Will Obama become a foreign policy president?

By Fareed Zakaria

Despite this week’s elections, President Obama has the time and scope to do big things over the next two years. But they will have to be in the world beyond Washington. Next week’s trip to Asia would be a good place to start. In fact, it’s odd that Obama has not already devoted more time, energy and attention to foreign policy. It has been clear for a while that there is little prospect of working with the Republican Party on major domestic initiatives. This is hardly unprecedented. Administrations often devote their last few years in office to international affairs, an arena where they have latitude for unilateral action.

If Obama wants significant accomplishments in foreign policy in his last years in office, he will first need the discipline with which he began his presidency. The incremental, escalating interventionism in Syria and Iraq — were it to continue — would absorb the White House’s attention, the public’s interest and the country’s military resources. It also would not succeed, if by success we mean the triumph of pro-democratic forces in the Syrian civil war.

Obama’s biggest foreign policy initiative is powerful, intelligent and incomplete: the pivot to Asia. The greatest threat to global peace and prosperity over the next decades comes not from a band of assassins in Syria but from the rise of China and the manner in which that will reshape the geopolitics of Asia and the world. If Washington can provide balance and reassurance in Asia, it will help ensure that the continent does not become the flashpoint for a new Cold War.

But so far the pivot remains more rhetoric than reality. Although the United States has promised a larger military presence in the Philippines, Singapore and Australia, there is little evidence of any of this on the ground. Despite receiving assurances that the United States would be diplomatically active and energetic, Asian diplomats still complain that China outmans and outperforms the United States at regional summits. Obama has postponed two trips to Asia in the past four years.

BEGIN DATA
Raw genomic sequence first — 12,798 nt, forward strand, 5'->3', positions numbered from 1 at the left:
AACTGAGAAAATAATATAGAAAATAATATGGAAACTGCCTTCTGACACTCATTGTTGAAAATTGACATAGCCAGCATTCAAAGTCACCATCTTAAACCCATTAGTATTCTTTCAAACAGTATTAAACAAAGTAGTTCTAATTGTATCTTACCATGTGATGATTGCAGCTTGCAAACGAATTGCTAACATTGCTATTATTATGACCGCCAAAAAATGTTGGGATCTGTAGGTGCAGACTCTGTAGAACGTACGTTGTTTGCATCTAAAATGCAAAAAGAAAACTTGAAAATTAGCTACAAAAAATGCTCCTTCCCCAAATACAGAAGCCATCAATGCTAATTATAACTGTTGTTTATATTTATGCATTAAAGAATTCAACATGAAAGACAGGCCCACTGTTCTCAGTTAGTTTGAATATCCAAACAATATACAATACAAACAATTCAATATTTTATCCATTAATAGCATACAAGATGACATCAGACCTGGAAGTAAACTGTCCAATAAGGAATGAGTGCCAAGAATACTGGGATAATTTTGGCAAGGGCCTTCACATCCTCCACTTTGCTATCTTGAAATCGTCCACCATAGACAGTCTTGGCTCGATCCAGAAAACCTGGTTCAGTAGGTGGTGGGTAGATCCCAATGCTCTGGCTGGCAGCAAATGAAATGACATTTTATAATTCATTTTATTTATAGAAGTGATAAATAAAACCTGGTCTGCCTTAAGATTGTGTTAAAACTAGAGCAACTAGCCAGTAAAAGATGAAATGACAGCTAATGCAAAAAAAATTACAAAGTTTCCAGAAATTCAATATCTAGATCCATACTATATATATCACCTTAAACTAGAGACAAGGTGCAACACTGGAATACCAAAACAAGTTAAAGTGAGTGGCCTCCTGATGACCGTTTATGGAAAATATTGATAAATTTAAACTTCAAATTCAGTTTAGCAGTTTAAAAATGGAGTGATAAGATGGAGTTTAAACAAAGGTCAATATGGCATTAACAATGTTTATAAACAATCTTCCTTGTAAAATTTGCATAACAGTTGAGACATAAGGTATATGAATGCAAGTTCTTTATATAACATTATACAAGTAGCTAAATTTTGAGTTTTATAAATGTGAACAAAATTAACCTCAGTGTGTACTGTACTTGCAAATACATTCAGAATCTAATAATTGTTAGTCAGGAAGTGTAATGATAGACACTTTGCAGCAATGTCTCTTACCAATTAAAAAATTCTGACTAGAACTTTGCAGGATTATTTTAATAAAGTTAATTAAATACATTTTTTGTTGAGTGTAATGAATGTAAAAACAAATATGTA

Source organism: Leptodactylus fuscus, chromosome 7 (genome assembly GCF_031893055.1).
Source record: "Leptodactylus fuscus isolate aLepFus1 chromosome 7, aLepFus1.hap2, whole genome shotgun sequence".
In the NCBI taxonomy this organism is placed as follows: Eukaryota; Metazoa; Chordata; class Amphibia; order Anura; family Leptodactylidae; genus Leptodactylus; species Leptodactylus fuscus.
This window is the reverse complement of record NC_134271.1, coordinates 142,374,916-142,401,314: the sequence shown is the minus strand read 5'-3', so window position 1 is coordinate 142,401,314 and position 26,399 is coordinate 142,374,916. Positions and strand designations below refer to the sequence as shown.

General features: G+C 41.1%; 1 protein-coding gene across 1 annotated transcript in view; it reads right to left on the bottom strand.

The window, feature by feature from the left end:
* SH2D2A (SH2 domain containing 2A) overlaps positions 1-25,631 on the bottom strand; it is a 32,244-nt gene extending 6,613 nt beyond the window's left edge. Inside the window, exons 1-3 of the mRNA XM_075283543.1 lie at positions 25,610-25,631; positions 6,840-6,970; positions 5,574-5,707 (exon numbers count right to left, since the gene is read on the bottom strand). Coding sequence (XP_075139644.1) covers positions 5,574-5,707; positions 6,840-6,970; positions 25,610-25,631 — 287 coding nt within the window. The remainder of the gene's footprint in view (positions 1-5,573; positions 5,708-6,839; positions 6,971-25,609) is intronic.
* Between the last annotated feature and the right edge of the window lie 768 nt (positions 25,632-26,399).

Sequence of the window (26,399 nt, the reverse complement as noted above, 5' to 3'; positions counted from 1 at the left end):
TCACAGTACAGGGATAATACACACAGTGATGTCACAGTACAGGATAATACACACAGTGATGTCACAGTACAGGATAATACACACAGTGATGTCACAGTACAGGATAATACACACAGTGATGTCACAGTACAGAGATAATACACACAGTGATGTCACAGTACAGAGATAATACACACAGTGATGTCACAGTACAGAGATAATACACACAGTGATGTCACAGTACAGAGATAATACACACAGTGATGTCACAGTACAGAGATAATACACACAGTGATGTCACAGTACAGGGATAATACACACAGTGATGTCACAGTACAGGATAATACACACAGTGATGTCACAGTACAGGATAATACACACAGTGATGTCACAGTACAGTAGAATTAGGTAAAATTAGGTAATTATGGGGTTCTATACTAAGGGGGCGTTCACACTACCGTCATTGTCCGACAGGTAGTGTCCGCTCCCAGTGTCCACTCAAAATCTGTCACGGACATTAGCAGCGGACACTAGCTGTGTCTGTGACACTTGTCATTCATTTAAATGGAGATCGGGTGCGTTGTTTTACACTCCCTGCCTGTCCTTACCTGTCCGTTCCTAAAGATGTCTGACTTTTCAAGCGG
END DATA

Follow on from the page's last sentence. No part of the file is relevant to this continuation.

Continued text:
The most ambitious element of the Asia pivot is the Trans-Pacific Partnership. The idea is simple: to lower trade barriers and other impediments to commerce among 12 large Pacific economies that compose 40 percent of global GDP. This would provide a boost to global growth; more importantly, it would shore up the principles and practice of open markets, and encourage open economies at a time when state capitalism is gaining strength and nationalist barriers are creeping up everywhere.

The good news is that the Republican victory might make the TPP more likely. Trade is one of the few issues on which the GOP agrees with the president. Obama’s problems are largely with his own party, which has adopted a defeatist and protectionist outlook, abandoning the tradition of Franklin Roosevelt and John Kennedy for that of Pat Buchanan. So far, Obama has been reluctant to take on the challenge, merely signaling support for the TPP rather than throwing himself into the struggle.

Obama has one other major foreign policy initiative: nuclear negotiations with Iran. Again, the basic strategy has been smart, but it has not received sufficient presidential attention and focus. It remains unclear whether Iran is ready to make peace with the United States and the West. But if it is, Obama should present Washington and the world with the deal, even though almost any agreement will surely be denounced as treason by Republicans and attacked by Israeli Prime Minister Benjamin Netanyahu.

The more complex diplomatic challenge will be to find a way to reconcile the deal with the United States’ long-standing alliance with Saudi Arabia and the Gulf States. But a senior Saudi royal has indicated to me his country understands that, at some point, there will have to be a thaw in relations with Iran. The true game-changer in the Middle East would be a Saudi-Iranian rapprochement, brokered by Washington. That would alter the landscape of the Middle East, reduce tensions and build a common focus against jihadi terror.

The world looks messy, and the administration is on the defensive. But recall what the world looked like when Richard Nixon and Henry Kissinger were conducting foreign policy. The United States was losing a war in Asia in which it had deployed a half-million troops. The Soviet Union was on the march. Domestic opposition and troubles were mounting. Nixon and Kissinger had to withdraw troops and accept an onerous peace deal, but, as former U.S. trade representative Robert Zoellick has pointed out, they combined this retreat with bold, positive moves — arms control with the Soviet Union, the opening to China, shuttle diplomacy in the Middle East. The result was that, by 1973, people were dazzled by the energy and ingenuity of U.S. foreign policy. Historian John Gaddis has described this as one of the most successful reversals of fortune for U.S. foreign policy in modern history.

If he wants that kind of legacy, it’s time for Obama to become a foreign policy president.

© The Washington Post Company

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